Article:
WASHINGTON – The Senate Finance Committee approved a tax reform plan Thursday night that would lower rates for corporations and individuals and pay for that partly by repealing the state and local tax deduction and terminating advance refundings after Dec. 31.

The 14-12 party line vote by Republicans sends the bill, which also would produce $1.4 trillion in new deficits over 10 years, to the Senate floor for a vote early next month after it is put into legislative language. Republicans plan to use a reconciliation process that limits the time for debate and allows passage by a simple majority vote.

Sen, Ron Wyden of Oregon, left, the ranking Democrat on the Senate Finance Committee, speaks as Chairman Orrin Hatch, R-Utah, listens.
Sen, Ron Wyden of Oregon, left, the ranking Democrat on the Senate Finance Committee, speaks as Chairman Orrin Hatch, R-Utah, listens. Bloomberg News

The House approved its version of tax reform earlier in the day 227-205 without any support from Democrats.

The bill pending in the Senate, which unlike the House bill does not terminate private activity bonds, worked its way through committee over four consecutive days of deliberations, with Republicans defeating more than four dozen amendments from Democrats.

A final manager’s amendment shown to Democrats minutes before it was approved by Republicans in another party line vote, made several eleventh hour changes. Among them was a modification of a new excise tax on certain university endowment funds and a new provision to allow early distributions from retirement plans for people affected by flooding in the Mississippi Delta.

Democrats received a pledge from Chairman Orrin Hatch, R-Utah, to work with them to add victims of other recent disasters to the Mississippi Delta provision.

Some of the Democrats' amendments rejected by Republicans normally would have had widespread bipartisan support.

“At the right time, you will have a lot of support,” Hatch said told Sen. Ben Cardin, D-Md., in regard to an amendment that would have made improvements to the low-income housing tax credit.

Sen. Johnny Isakson, R-Ga., also expressed support for improving the low-income tax credit during the debate.

Sen. Mike Crapo, R-Idaho, said the issue will be handled in a separate tax extenders bill.

Cardin packaged his low-income housing tax credit amendment with the restoration of advance refundings, improvements to the Historic Tax Credit and making the New Markets Tax Credit permanent and offsetting the cost by cancelling Republican plans to double threshold for the estate tax.

Republican senators did not comment on advance refundings, which also would be terminated by year-end in the House bill.

Sen. Maria Cantwell, D-Wash., suggested allowing foreign banks to claim the low-income housing tax credit as a way to help offset the reduced interest domestic banks will have when the corporate tax rate is reduced to 20%.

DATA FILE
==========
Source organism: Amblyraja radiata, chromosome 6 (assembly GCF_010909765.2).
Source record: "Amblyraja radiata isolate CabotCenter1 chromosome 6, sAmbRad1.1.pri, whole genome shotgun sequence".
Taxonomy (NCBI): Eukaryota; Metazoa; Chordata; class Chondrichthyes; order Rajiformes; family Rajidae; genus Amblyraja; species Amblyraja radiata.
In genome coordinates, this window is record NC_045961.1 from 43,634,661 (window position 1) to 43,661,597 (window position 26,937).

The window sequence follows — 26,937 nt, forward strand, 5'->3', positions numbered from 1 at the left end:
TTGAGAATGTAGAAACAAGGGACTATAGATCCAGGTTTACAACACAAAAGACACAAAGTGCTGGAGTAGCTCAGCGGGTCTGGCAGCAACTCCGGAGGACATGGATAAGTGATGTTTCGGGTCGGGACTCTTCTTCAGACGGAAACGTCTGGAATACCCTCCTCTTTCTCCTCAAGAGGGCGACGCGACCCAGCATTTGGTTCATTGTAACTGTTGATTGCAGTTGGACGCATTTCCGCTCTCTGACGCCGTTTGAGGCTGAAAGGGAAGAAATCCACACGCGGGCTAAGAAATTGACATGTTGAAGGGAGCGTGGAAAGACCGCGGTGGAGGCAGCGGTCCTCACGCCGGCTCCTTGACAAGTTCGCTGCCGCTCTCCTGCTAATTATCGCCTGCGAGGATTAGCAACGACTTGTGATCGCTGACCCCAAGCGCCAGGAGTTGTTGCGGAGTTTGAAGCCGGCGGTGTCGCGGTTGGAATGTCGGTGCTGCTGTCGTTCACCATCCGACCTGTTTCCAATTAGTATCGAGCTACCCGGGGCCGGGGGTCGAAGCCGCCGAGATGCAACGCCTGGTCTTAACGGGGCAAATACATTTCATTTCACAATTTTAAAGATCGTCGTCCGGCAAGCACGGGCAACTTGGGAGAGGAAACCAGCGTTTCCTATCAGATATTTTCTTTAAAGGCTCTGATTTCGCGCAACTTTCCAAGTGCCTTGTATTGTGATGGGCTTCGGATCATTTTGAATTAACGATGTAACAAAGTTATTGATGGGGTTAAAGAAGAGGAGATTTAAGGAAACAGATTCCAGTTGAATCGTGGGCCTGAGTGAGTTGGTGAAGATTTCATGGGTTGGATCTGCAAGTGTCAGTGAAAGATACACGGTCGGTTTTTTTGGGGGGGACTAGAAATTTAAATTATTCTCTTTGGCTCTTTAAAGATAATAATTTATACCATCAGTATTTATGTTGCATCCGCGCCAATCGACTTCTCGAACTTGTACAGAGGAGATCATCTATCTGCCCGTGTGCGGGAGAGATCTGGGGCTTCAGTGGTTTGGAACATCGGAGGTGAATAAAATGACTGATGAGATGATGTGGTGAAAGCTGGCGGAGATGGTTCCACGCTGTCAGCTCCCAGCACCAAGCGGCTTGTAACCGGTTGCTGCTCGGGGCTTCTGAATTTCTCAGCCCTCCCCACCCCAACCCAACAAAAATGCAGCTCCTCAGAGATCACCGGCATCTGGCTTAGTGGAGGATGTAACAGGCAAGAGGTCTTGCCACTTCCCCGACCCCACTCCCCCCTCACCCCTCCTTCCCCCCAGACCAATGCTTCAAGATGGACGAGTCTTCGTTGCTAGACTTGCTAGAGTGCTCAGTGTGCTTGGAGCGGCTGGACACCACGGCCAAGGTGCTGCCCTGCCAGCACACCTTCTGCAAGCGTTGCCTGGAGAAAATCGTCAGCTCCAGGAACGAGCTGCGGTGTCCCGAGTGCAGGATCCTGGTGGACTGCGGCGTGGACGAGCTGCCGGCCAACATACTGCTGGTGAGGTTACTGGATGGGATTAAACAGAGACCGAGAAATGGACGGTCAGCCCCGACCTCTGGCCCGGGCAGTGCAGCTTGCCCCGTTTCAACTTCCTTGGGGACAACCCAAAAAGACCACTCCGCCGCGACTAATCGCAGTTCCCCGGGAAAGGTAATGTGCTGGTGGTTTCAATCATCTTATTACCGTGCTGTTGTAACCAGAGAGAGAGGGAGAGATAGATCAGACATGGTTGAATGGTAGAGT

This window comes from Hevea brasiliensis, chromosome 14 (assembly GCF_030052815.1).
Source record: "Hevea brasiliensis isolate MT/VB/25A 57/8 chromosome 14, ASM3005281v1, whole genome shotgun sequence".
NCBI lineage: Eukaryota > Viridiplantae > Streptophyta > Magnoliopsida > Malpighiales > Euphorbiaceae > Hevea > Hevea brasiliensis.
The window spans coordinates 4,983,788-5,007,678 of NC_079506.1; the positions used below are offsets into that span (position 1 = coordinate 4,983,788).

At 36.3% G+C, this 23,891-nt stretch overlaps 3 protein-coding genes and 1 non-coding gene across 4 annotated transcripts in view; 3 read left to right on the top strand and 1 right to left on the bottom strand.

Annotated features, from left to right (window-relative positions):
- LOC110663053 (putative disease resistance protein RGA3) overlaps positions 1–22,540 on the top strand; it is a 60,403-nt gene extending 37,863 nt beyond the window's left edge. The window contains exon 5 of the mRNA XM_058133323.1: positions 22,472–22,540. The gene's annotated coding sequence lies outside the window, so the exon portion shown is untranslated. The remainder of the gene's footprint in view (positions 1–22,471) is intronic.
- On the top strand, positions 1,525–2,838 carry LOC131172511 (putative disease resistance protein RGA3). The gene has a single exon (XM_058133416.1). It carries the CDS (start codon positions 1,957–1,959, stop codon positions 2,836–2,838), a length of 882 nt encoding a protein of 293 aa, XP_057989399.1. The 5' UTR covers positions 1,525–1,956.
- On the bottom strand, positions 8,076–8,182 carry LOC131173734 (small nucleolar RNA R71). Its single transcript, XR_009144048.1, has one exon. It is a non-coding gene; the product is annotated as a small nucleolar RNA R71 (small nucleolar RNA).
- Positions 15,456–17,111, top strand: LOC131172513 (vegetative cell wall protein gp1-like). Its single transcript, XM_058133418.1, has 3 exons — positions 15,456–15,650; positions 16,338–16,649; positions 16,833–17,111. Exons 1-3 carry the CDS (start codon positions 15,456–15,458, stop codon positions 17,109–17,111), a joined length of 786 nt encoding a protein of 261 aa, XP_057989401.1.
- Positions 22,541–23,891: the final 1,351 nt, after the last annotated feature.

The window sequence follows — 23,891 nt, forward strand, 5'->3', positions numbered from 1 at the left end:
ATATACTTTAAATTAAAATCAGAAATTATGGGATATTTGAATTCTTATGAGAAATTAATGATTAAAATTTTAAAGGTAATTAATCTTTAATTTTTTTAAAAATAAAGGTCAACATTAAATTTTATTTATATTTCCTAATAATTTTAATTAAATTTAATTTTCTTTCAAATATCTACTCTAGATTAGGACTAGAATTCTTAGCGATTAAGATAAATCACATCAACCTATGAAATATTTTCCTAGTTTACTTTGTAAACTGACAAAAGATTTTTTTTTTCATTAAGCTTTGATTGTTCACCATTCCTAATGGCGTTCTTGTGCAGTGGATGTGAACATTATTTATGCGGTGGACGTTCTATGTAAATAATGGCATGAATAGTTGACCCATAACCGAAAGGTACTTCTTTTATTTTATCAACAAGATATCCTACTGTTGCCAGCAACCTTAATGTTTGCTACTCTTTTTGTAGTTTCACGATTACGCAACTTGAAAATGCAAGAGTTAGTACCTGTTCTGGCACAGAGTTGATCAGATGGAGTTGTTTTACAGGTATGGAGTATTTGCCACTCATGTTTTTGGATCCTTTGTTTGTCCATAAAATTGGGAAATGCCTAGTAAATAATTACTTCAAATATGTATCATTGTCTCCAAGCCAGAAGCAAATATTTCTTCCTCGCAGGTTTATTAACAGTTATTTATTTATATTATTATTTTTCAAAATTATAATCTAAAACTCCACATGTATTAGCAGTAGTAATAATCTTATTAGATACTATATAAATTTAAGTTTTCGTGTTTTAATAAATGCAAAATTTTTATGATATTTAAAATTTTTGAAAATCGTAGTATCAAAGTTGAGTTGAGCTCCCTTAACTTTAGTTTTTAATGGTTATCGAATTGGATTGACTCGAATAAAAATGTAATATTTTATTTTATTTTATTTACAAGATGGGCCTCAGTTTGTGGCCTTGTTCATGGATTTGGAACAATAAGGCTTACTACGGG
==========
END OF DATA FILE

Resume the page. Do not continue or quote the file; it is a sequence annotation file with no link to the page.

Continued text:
Cantwell said the lower corporate rate also could affect interest in wind and solar tax credits, which drew the interest of Republican Sens. Charles Grassley of Iowa and Rob Portman of Ohio, who indicated they would work with her in the future if it becomes a problem.

Republican senators weren’t sympathetic, however, to the Democratic effort to prevent a repeal of the SALT deduction or enact a snap back provision to reinstate SALT at a later date if real estate values drop or cuts are made the police, fire and emergency responders.

Hatch complained that the SALT amendments were repetitive. Democrats withdrew a couple of their proposals and agreed to a stacked vote on three of the amendments.

“This is enormously important subject,” the committee’s ranking Democrat, Sen. Ron Wyden of Oregon said as he pleaded with Hatch for more time to debate SALT.

“You will drive a stake in the heart of the Florida economy which is built on real estate,” said Sen. Bill Nelson, D-Fla., who predicted the loss of the deductibility of real estate taxes will drive values down.

In Missouri there are 225,000 people making between $100,000 and $200,000 who itemize their tax returns, said Sen. Claire McCaskill, D-Mo. “The standard deduction doesn’t work for them,” she said, asking why Republicans are maintaining the SALT deduction for businesses but not homeowners.

“The tax system we have has always been conceived as different for business,’’ responded Sen. Pat Toomey, R-Pa. He said businesses are taxed on net income instead of gross income.

Cardin asked why the Senate Finance Committee has considered a repeal of the SALT deduction without even holding a hearing on the issue. “This is extremely, I think dangerous, to the notion of federalism,” he said.

Cardin proposed another unsuccessful amendment that would have directed that the tax revenues derived from the repatriation of overseas corporate profits be used for infrastructure investments.

Another infrastructure proposal was offered by Sen. Bon Casey, D-Pa., who proposed creating $500 million in 100% tax credit bonds. He said they could be used to repair structurally deficit bridges, roads, and water resources projects and to help rural areas gain access to high speed internet.

“You cannot have big league economic growth with Little League infrastructure,” said Wyden, adding that Republican Sen. John Hoeven, R-N.D. also wants to authorize tax credit bonds.

“We’re gonna have to wait on that, not in this tax bill,” Hatch said as he advised fellow Republicans to vote no. The House bill would terminate tax credit bonds after the end of the year.

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